— The long standing Crocker-Kingsley has moved to Blue Line Gallery. This year features a special award to feature award winners at the Crocker Art Museum in Sacramento, CA. Work will be selected by juror: Michael Duncan, corresponding editor for Art in America.
The Kingsley Art Club’s Board of Directors is pleased to announce that we are forming a new partnership that includes both the Crocker Art Museum and Blue Line Gallery in Roseville for their biannual show. It will open in on November 17, 2012 run through January 5, 2013. Reception Nov. 17th 7-9pm .Award winners will be exhibited at the Crocker Art Museum from February 3rd – May 5th, 2013.
The show was first juried in 1940, a tradition that continues to the present day. Past exhibitors have included many premier names in American and California art, including Robert Arneson, Kathryn Uhl Ball, Elmer Bischoff, Fred Dalkey, David Gilhooly, Ralph Goings, Gregory Kondos, Roland Petersen, Mel Ramos, Ruth Rippon, Fritz Scholder and Wayne Thiebaud. This year we will be showing 75 works of art.
BEST IN SHOW II Adon Valenziano Valenziano’s piece “Odocoileus Chehulia” is one of a number of pieces referred to by the artist as “biometamorphs.” He draws a great deal of inspiration from forms found in nature, but rather than simply mimicking those forms, he reimagines them as entirely new creatures — inhabitants of an alternate dimension, perhaps, where evolution has run an entirely different course than the one were familiar with. With this particular piece, the artist also pays tribute to the work of a certain studio glass artist.., if you think you can tell us who, give it a shot in the comments section below!
1ST PLACE If Patrick Donovan Donovan’s painting “Craigslist 41″ 15 one in a series of several, the models for which were all recruited through ads posted on Craigslist Rather than asking each model to pose in person, Donovan worked from photographs and created a final piece that is itself a commentary on our increasing reliance on images in place of experience. Although the subject is rendered skillfully and in great detail, he appears to be nothing more than a series of printed pages taped together to make a larger whole, a metaphor for our increasing propensity to substitute image and simulation for real human interaction in a world ruled more and more by digital communication.
2ND PLACE Tom Gehrig The First of Five Attempts to Attract a Mockingbird” is exemplary of Gehrig’s creative process, in which the landscape is painted first and treated as a starting point and inspiration for a continuously evolving narrative, and the characters are much like actors on a stage. They enact condensed dramas of human experience through their interactions with the landscape and a variety of theatrical props. The surreal, dreamlike landscape of “Mockingbird” draws us into the emotional content of the narrative, but the scene is split in two by a mockingbird song displayed both in musical notation and as a sonogram — drawing us away from the realm of intuitive thought and back into the world of science and reason.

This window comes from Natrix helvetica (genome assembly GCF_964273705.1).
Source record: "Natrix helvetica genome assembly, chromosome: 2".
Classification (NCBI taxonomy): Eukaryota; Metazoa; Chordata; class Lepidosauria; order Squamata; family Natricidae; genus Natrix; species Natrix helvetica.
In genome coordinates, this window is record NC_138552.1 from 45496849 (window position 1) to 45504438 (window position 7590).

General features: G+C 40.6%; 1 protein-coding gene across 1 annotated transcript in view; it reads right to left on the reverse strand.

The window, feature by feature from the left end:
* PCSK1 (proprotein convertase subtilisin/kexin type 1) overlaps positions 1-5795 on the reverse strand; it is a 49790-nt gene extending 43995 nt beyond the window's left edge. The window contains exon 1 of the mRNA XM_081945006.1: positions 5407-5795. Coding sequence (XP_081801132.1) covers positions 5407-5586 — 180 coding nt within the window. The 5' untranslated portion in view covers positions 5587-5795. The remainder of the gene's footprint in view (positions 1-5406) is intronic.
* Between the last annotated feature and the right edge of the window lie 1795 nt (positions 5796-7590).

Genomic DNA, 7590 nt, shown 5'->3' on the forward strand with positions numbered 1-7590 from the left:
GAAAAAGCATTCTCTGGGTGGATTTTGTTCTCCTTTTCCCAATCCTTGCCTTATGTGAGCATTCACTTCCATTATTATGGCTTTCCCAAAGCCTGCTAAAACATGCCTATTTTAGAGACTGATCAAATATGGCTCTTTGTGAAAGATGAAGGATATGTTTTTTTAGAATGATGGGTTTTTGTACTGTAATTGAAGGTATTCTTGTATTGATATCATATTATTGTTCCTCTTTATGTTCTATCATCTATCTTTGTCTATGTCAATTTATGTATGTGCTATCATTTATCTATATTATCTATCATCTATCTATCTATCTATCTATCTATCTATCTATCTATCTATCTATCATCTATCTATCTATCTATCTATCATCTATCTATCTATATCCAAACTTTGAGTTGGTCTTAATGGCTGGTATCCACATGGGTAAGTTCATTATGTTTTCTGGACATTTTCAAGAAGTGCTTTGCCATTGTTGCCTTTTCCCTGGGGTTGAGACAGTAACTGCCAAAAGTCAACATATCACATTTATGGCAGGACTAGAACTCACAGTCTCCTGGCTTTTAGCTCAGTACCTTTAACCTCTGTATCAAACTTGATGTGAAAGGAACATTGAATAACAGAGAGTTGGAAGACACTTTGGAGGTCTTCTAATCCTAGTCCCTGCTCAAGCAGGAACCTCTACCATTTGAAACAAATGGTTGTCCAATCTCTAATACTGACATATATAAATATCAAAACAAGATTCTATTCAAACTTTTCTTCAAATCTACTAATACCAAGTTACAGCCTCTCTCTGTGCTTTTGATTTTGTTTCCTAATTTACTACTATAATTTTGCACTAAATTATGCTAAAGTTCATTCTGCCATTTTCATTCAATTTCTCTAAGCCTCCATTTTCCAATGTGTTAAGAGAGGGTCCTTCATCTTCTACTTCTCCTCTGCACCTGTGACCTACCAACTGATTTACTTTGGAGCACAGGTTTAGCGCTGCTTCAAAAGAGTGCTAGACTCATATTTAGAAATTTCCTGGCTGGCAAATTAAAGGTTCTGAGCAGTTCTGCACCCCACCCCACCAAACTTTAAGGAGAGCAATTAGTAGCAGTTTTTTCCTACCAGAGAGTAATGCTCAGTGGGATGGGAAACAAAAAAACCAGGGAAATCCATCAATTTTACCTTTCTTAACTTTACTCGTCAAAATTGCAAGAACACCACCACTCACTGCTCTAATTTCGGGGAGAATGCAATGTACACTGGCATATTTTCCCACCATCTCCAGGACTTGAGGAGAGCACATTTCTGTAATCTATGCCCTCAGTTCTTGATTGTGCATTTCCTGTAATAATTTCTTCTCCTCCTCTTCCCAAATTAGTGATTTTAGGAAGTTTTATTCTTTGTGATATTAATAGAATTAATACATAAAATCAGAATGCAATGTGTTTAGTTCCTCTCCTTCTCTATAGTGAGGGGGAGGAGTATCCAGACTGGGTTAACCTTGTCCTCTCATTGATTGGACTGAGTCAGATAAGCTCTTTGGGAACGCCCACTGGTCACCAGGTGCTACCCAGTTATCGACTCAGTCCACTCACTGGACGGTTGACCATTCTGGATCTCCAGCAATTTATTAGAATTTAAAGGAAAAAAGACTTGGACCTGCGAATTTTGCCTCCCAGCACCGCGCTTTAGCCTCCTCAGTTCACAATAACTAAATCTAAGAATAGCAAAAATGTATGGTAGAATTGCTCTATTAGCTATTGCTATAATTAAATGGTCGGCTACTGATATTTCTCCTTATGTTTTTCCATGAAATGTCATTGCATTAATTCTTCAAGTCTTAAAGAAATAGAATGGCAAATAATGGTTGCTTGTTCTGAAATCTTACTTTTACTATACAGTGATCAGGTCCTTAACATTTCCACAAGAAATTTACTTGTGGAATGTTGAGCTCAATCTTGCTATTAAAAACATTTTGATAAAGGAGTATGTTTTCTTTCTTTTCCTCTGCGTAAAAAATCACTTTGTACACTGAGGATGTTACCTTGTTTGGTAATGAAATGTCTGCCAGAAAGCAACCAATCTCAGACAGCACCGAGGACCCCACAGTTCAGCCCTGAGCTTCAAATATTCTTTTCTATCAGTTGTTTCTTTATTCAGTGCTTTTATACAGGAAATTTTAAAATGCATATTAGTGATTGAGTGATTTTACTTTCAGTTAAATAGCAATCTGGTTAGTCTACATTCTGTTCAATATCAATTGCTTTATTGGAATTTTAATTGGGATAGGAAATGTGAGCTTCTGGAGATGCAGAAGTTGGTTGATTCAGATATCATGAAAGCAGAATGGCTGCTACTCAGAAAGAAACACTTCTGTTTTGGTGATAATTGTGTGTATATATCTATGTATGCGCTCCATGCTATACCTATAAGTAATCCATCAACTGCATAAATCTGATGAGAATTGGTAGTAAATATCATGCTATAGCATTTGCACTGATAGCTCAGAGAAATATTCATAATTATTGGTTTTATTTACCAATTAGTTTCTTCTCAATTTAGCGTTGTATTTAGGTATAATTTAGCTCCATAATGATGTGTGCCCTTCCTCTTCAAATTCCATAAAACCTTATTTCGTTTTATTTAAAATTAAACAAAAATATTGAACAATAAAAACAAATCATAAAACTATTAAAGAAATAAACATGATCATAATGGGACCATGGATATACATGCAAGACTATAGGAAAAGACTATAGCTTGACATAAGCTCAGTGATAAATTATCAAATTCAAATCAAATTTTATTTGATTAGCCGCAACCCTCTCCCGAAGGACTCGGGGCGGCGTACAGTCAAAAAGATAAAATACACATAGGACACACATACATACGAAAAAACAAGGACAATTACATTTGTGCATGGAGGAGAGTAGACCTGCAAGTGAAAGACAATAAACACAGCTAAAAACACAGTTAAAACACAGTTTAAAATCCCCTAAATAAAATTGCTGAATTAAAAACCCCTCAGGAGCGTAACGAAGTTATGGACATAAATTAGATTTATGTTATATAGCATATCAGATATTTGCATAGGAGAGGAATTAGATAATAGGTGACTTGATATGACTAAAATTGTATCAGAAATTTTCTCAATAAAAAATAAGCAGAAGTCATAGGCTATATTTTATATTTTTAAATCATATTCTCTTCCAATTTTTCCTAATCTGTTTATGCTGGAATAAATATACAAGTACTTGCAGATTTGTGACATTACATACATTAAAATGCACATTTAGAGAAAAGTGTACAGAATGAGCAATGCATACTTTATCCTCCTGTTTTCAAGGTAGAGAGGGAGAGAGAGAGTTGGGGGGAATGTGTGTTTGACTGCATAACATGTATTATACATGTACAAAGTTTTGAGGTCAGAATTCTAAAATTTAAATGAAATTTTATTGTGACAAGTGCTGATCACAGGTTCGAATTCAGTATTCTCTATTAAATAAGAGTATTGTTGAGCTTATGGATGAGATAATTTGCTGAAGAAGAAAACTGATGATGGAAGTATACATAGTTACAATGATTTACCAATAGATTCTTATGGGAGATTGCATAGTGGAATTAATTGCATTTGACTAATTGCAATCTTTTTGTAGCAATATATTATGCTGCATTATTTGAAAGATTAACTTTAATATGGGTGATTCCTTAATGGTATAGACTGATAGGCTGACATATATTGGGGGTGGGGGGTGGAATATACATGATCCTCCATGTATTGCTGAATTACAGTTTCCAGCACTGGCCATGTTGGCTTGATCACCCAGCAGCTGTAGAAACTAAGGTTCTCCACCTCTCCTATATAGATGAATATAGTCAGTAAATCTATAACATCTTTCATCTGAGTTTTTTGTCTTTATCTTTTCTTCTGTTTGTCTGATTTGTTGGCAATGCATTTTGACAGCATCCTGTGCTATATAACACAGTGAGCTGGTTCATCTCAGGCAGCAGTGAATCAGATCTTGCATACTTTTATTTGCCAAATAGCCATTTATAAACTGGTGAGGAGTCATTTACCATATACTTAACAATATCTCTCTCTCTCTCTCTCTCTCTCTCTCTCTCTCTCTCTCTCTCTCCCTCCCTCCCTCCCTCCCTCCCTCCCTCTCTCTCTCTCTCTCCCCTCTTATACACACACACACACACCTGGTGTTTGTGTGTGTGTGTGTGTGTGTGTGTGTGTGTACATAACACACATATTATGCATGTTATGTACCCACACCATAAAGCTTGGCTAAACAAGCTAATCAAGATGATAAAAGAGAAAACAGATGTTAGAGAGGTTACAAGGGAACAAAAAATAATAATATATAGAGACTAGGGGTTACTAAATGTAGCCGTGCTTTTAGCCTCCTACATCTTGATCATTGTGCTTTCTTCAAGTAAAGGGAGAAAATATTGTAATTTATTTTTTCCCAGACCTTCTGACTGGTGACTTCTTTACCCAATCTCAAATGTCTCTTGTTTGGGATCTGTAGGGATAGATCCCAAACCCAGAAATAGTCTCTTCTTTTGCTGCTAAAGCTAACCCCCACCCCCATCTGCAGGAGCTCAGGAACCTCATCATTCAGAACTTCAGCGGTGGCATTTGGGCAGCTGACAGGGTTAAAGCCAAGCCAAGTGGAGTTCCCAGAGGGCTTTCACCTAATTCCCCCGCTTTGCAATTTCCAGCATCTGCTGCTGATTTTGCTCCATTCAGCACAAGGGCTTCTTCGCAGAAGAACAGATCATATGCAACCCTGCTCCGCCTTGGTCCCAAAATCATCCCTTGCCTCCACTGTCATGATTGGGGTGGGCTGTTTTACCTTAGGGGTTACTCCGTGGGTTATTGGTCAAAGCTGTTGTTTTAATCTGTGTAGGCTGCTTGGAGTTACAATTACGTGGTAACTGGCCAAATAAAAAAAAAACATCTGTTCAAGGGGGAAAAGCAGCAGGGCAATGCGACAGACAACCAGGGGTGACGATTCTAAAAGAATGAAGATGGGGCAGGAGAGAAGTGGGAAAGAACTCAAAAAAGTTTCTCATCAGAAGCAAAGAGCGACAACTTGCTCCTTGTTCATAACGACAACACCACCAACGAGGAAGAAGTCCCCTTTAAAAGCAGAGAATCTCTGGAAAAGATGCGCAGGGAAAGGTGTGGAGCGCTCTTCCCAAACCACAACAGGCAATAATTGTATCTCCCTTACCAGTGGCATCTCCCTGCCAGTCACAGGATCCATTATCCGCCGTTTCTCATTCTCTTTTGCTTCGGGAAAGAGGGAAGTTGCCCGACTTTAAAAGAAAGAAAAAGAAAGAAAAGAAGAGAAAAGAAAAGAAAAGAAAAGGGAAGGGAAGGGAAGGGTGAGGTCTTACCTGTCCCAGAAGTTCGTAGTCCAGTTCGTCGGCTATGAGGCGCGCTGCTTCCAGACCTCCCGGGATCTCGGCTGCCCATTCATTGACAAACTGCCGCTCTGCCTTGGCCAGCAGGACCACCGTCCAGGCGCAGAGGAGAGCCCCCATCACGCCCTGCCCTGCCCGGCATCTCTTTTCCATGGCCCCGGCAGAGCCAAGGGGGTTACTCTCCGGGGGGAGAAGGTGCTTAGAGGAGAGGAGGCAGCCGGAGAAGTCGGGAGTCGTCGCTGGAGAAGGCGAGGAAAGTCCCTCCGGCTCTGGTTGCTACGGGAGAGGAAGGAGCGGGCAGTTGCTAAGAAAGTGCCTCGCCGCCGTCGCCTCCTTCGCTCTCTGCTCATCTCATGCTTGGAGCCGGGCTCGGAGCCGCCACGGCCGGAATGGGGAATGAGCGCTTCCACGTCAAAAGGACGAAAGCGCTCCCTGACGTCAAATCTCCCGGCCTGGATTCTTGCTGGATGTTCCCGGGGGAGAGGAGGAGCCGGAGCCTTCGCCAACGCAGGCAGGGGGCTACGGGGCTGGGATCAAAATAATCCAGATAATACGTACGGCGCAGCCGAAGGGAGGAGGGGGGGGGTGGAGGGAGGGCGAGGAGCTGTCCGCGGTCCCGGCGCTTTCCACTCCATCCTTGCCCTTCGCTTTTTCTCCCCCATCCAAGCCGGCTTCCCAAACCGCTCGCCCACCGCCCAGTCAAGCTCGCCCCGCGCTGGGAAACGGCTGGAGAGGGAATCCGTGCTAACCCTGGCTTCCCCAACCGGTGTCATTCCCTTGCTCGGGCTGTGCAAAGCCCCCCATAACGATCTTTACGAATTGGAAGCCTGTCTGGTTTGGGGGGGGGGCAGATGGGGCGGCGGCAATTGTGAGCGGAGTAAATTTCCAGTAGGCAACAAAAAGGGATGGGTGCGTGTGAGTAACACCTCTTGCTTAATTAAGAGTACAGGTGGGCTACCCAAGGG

3RD PLACE If Andrew Gawel Andrew Gawel’s “Upper Room (Jerome at the Coast)” is an enigma or sorts — it is at once a portrait of a man of royal bearing in a stiff-collared suit, and a tranquil scene of rolling sand dunes and rushing waterfalls. The central figure, perhaps the Jerome mentioned in the title, wears a neckpiece that flows gently into the landscape to become something more of a river or stream, and the folds of his collar blend neatly into the cascading sands behind him. His dog, recognizable only by his lolling tongue and the texture of his nose, seems to emerge from the landscape itself. Gawel’s subtle suggestion of forms and rejection of conventional foreground/background considerations are what makes “Upper Room” such a standout piece.
MERIT AWARD // Ellen Akimoto Ellen Akimoto received her BFA from Chico State University in December of 2011, and is already well on her way to success in the art world. “Pair: Head Under Chin” is a life size paper cutout piece created with oil, graphite, and gesso, and is one of a number of cutout pieces created by the artist since 2011. Akimoto is interested in the everyday drama of human relationships and societal pressures, a concern that is evident in the emotionally charged figures she creates. The formal tension between the figures in “Pair” and other works is amplified by the artist’s tendency to leave some areas virtually devoid of color, creating figures that are at once solid and ghostlike in nature.
HONORABLE MENTION // Katy Drury Anderson Anderson’s “Womb with a View” is eight feet wide and was felted, sewn, and constructed entirely by the artist over several months using a variety of methods. Having worked as an Obstetrical nurse for several years, Anderson became interested in the similarities between the reproductive needs of plants and human beings. “Womb with a View” features felted sculptures of six different tropical plants, each of which represents a different reproductive state. Desire to conceive, potential for conception, immaculate conception, over conception, sterility, and lack of desire to conceive are all represented here. Can you guess which flower represents each state?